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This eBook from the Gutenberg Project consists of approximately 250 pages of information about Diane of the Green Van.

Philip’s instinct was right and kindly.

He had provided a counter wound to dwarf, at saving intervals, the sting of Aunt Agatha’s frightened revelation.  Thereafter, the memory of Philip’s loyal rebuke was to trouble her sorely, temper a little the old intolerance and arouse her keen remorse.  The consciousness that Philip disapproved was quite enough.

With a sudden gesture of solicitude, Diane touched the sleeve of his shirt.  It was very wet.

“Philip!” she exclaimed, springing to her feet.  “We must go back.”

“Lord,” said Philip lazily, “that’s nothing at all.  I’m a hydro-aviator.”

She glanced wistfully up into his face.

“You’re right about Carl,” she said.  “I’m very sorry.”

Philip felt suddenly that it behooved him to remember a certain resolution.

Later, as he hurried through the rainy wood to his own camp, where the Baron sat huddled in the Indian wagon in a state of deep disgust about the rain, he halted where the trees were thick and lighted his pipe.

“There’s the Baron’s aeroplane at St. Augustine,” he said.  “We can go there in the morning.  And the old chief will know.  His memory’s good for half a century.”  Philip flung away his match.  “But I can’t for the life of me see which is the lesser of the two evils.  If her mother wasn’t married, it was bad enough, of course.  But with Theodomir a crown prince—­it’s worse if she was!”

And a little later with a sigh—­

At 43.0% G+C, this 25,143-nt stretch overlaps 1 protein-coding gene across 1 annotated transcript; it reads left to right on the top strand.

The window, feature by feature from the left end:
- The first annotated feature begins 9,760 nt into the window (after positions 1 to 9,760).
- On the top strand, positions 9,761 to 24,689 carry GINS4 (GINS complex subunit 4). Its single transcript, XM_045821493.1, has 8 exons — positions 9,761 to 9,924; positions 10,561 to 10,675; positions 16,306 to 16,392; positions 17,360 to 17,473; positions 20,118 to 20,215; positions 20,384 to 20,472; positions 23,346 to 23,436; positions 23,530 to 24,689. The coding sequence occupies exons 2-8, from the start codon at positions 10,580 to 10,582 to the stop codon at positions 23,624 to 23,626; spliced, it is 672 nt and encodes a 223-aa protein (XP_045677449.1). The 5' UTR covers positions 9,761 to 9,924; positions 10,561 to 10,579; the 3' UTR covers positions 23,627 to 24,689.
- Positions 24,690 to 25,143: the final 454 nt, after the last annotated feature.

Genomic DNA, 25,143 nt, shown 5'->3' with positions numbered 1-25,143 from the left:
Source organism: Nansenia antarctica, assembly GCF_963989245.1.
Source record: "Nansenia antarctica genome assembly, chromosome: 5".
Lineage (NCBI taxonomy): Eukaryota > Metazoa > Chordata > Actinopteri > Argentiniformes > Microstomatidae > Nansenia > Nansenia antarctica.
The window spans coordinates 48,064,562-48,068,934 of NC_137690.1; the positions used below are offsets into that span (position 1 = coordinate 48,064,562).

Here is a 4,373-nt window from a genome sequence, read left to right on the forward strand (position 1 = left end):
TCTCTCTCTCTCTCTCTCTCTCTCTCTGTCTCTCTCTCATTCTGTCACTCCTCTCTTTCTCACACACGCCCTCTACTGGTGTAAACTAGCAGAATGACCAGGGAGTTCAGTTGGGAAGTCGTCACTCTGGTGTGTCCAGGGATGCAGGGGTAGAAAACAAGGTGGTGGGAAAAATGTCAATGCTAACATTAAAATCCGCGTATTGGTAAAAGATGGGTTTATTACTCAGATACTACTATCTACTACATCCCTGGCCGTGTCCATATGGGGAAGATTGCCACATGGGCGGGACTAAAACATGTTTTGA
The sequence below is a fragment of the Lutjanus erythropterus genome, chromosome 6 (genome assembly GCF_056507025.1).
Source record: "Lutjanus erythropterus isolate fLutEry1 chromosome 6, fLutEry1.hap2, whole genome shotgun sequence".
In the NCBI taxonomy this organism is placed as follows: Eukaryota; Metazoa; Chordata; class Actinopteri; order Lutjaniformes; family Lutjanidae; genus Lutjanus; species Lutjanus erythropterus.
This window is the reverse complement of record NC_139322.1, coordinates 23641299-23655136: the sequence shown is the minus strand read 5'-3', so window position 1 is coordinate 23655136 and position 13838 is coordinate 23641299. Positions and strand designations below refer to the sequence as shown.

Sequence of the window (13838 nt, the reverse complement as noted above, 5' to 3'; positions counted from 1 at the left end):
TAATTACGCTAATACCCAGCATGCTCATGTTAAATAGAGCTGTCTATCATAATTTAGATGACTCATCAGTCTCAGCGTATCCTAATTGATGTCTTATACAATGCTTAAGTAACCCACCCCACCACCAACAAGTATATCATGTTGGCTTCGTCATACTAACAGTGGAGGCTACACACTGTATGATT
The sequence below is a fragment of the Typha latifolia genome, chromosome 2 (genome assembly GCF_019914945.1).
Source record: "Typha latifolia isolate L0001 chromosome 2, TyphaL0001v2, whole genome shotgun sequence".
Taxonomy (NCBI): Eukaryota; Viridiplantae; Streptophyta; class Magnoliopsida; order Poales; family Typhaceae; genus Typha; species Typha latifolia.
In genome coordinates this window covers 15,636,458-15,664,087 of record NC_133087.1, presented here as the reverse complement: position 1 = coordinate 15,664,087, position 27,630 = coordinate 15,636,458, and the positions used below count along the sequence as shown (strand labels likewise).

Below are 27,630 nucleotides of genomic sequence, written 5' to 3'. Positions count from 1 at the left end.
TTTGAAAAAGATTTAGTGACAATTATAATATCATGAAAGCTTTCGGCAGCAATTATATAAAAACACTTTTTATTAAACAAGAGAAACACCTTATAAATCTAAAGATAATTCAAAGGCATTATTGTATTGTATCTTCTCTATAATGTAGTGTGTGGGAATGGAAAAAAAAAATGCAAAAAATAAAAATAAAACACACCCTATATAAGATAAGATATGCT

“A princess!  God bless my soul, with my spread-eagle tastes I shouldn’t know in the least what to do with her!”

Huddled in the Indian wagon, the Baron and his secretary talked until daybreak.

CHAPTER XLVII

“THE MARSHES OF GLYNN”

For the rides over the sun-hot plains, the poling of cypress canoes, the days of hunting and the tanning of hides, there was now a third of fearless strength and endurance.  Keela had come with the Mulberry Moon to the home of her foster father, a presence of delicate gravity and shyness which pervaded the lodge like the breath of some vivid wild flower.

“Red-winged Blackbird,” said Carl, one morning, laying aside the flute which had been showering tranquil melody through the quiet beneath the moss-hung oaks, “why are you so quiet?”

“I am ever quiet,” said Red-winged Blackbird with dignity.  “Mic-co says it is better so.”

“Why?”

“Mic-co only understands, and even to him I may not always talk.”  She went sedately on with the modeling of clay, her slender hands swift, graceful, unfaltering.  Mic-co’s lodge abounded in evidences of their deftness.

“You have more grace,” said Carl suddenly, “than any woman I have ever known.”

“Diane!” said Keela with charming and impartial acquiescence.

“Yes, Diane has it, too,” assented Carl, and fell thoughtful, watching Mic-co’s snowy herons flap tamely about the lodge.

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